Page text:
The first thing I noticed, and perhaps the most exciting, was how much of a focus there was on machine learning. From Werner Vogel’s keynote speech (for those of you who have not already watched this, I would highly recommend doing so), the type of ML services and features that were released, and the large number of ML talks that I attended, it is quite clear what AWS is attempting to do in this space. They are attempting to make machine learning an accessible part of any developer’s toolkit, rather than just something that hard-core data scientists can use and benefit from. This is a hugely ambitious goal, and it remains to be seen if they will be successful, but if they are successful, then this could have an enormous benefit for businesses as well as society in general. By abstracting the complexity of the science behind machine learning, and unlocking that capability for common developers, we might finally be able to make use of the enormous quantities of data that we are currently gathering but largely ignoring.
It is also clear that AWS sees voice as the next major milestone on the road towards fully naturalising our interactions with machines, and making technology truly accessible for everybody. Again, Vogel mentions this in his keynote speech, and there were several releases that support this vision. Amazon Transcribe, Amazon Translate, and Amazon Comprehend were announced, which round out their voice offering by providing the capability to convert speech to text, translate that text to another language, and draw insights from that text. Amazon FreeRTOS, and AWS IoT Device Defender were announced, which will make it easier for manufacturers to build voice enabled IoT edge devices, and for organisations to securely manage those devices once they are in use. I think it will take a while for the voice ecosystem to develop and for voice interactions to become widely adopted, but it is easy to see that AWS views this as an important next step, and isn’t afraid of developing new services to help push the pace of innovation in this area.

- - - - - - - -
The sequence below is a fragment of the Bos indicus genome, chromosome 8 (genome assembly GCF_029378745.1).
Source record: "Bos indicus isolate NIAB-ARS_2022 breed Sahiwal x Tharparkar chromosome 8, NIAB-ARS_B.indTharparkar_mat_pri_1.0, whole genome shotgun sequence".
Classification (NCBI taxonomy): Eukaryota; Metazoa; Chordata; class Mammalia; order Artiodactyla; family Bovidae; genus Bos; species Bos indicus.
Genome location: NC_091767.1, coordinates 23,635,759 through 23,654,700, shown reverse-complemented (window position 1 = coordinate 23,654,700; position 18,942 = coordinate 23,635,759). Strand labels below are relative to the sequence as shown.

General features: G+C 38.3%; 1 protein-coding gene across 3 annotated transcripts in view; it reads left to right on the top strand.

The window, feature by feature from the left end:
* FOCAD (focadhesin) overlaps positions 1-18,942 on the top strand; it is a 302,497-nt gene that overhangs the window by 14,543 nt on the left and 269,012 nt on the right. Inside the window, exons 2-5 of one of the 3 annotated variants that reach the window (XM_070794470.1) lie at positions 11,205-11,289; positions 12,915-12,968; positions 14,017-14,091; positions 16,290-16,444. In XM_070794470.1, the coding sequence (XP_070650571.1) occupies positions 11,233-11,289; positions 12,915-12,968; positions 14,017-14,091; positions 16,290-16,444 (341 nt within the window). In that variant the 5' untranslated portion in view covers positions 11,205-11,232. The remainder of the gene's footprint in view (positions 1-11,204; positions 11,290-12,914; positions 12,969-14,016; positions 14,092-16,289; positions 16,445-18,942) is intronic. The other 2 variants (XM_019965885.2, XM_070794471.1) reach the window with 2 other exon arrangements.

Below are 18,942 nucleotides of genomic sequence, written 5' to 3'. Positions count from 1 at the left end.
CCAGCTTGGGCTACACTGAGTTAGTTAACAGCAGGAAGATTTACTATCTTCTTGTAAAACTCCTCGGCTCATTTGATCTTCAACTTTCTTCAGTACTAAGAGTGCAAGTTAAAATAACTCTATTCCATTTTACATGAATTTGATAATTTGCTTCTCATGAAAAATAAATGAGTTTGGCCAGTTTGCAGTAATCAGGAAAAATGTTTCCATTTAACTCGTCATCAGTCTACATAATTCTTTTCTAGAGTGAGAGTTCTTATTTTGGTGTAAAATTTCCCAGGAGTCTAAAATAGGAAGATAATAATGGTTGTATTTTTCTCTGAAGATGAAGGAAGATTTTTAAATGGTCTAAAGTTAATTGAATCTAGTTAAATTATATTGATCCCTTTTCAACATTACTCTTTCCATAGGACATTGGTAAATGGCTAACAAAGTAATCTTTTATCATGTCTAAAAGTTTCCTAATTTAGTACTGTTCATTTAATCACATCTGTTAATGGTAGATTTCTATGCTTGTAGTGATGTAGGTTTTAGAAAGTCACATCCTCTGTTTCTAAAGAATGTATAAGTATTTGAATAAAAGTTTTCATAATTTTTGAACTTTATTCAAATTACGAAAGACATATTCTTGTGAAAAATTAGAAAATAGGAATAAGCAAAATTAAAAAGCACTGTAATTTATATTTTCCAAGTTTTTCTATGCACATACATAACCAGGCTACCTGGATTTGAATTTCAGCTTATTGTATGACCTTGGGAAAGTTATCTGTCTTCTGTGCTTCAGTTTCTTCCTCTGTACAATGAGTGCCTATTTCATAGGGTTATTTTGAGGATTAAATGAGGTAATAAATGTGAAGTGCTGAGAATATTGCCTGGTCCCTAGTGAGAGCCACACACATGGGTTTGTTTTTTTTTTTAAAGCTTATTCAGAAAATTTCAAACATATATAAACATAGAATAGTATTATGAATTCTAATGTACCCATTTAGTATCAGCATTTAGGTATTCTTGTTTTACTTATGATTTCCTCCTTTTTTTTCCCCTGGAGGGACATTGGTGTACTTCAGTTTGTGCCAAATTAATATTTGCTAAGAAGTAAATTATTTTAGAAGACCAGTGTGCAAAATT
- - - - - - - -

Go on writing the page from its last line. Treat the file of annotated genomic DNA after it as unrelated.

Security was a theme that featured quite heavily in general at re:Invent this year, and as a company that prides itself on having a security first approach, it is validating to see that we may finally be entering an era where both developers and businesses see security as a benefit, rather than an inconvenience. Another unexpected topic that came up this year, was the relatively little known discipline of chaos engineering, a practise that involves actively breaking your system in certain ways and monitoring how it reacts. In other words, rather than just testing until it works, you are testing when it doesn’t work, to see how fault tolerant it is and in what ways. This is something that I think should be utilised far more often, especially for highly business critical applications and infrastructures.
Finally, I’d like to give an honourable mention to Lige Hensley, the CTO of Ivy Tech Community College of Indiana, for his amazing talk on how they are using big data analytics and machine learning to benefit their students. For me personally, this was the most fascinating session that I attended throughout the entire conference, and if you have an interest in ML or big data analytics, then I would highly recommend watching it on YouTube.
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